According to a study, half of college students are falling behind in finishing a bachelor’s degree within five years as student loan forgiveness approaches.

This study also points out that half of the college students must catch up in their first year to graduate in four years. There is a disparity between gender and racial/ethnic groups. And the average student will not finish a degree in even five years.

But there may be yet another fact that helps to explain why education is so expensive: students are graduating later.

According to a recent study from the National Student Clearinghouse, only 51% of full-time college students acquired 24 or more credits during their first year. Most colleges allow students to complete their undergraduate degrees in roughly 120 credits, so if you maintain a regular 15-credit-per-semester schedule, it would take 8 semesters, or 4 years, to finish your graduate degree.

However, the report shows that just 28% of students received at least 30 hours of credit, which means that more than 70% of students are already behind schedule to graduate in 4 years following their freshman year.

In addition, the standard full-student attempted and received fewer than 22 credits out of a possible 27 in their first year. According to the report, "this means the average full-time student is not on track to complete a bachelor's degree even in five years."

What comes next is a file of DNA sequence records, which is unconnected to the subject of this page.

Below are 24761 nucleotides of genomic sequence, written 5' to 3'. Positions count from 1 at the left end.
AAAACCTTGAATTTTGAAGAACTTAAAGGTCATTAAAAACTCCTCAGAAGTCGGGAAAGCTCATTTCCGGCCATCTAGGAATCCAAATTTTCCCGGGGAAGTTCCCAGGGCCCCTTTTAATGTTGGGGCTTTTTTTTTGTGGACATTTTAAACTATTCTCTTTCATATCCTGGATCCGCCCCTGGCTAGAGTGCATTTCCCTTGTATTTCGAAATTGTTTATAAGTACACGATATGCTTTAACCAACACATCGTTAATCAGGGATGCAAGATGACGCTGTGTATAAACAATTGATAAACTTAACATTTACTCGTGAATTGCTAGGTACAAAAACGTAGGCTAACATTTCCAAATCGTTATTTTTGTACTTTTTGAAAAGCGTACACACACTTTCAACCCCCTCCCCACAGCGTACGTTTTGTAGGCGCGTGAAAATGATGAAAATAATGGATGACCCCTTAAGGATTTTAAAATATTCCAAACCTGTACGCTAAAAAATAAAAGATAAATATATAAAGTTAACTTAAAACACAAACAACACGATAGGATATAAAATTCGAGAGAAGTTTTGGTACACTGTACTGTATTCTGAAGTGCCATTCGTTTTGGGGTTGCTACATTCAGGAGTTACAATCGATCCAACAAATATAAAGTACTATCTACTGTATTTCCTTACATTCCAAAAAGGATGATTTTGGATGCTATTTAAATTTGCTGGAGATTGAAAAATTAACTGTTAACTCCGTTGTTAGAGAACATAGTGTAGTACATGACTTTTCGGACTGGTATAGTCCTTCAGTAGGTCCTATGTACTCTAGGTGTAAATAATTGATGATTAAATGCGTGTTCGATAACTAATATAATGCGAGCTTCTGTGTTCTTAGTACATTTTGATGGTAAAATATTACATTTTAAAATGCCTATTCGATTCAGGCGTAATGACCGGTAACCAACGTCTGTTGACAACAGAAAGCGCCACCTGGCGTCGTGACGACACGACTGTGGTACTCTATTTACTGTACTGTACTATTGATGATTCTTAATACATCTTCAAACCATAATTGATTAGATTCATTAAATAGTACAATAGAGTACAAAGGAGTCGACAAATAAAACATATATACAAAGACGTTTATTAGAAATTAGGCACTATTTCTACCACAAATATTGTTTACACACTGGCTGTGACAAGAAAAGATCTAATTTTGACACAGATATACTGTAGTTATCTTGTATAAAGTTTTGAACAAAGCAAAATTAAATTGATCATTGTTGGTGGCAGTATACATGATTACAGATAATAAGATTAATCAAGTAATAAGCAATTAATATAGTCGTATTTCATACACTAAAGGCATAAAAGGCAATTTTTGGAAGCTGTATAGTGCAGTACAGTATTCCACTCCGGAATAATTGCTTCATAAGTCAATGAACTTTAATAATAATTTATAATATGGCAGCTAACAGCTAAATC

Two warnings: the study did discover significant differences in the number of credits attempted and earned among gender types and racial and ethnic groupings. According to the data, Asian students were more than twice as likely as African American students to achieve 30 or more credits during their first year.

However, other potential explanations for the disparities played out: the study showed no significant difference in first-year credit development between transfer and non-transfer students, and the same was true for age. Students over 24 made less first-year credit progress than their younger counterparts.

All of this information is presented against the backdrop of a US Department of Education proposal, whose status is still murky, to potentially relieve certain loans for millions of debtors. According to Politico, President Biden is considering using administrative action to forgive $10,000 in debt for each borrower.

As a Forbes article points out, US student loan borrowers between the ages of 25 and 34 have a collective debt of $500,000, most of which is between $10,000 and $40,000 per borrower.

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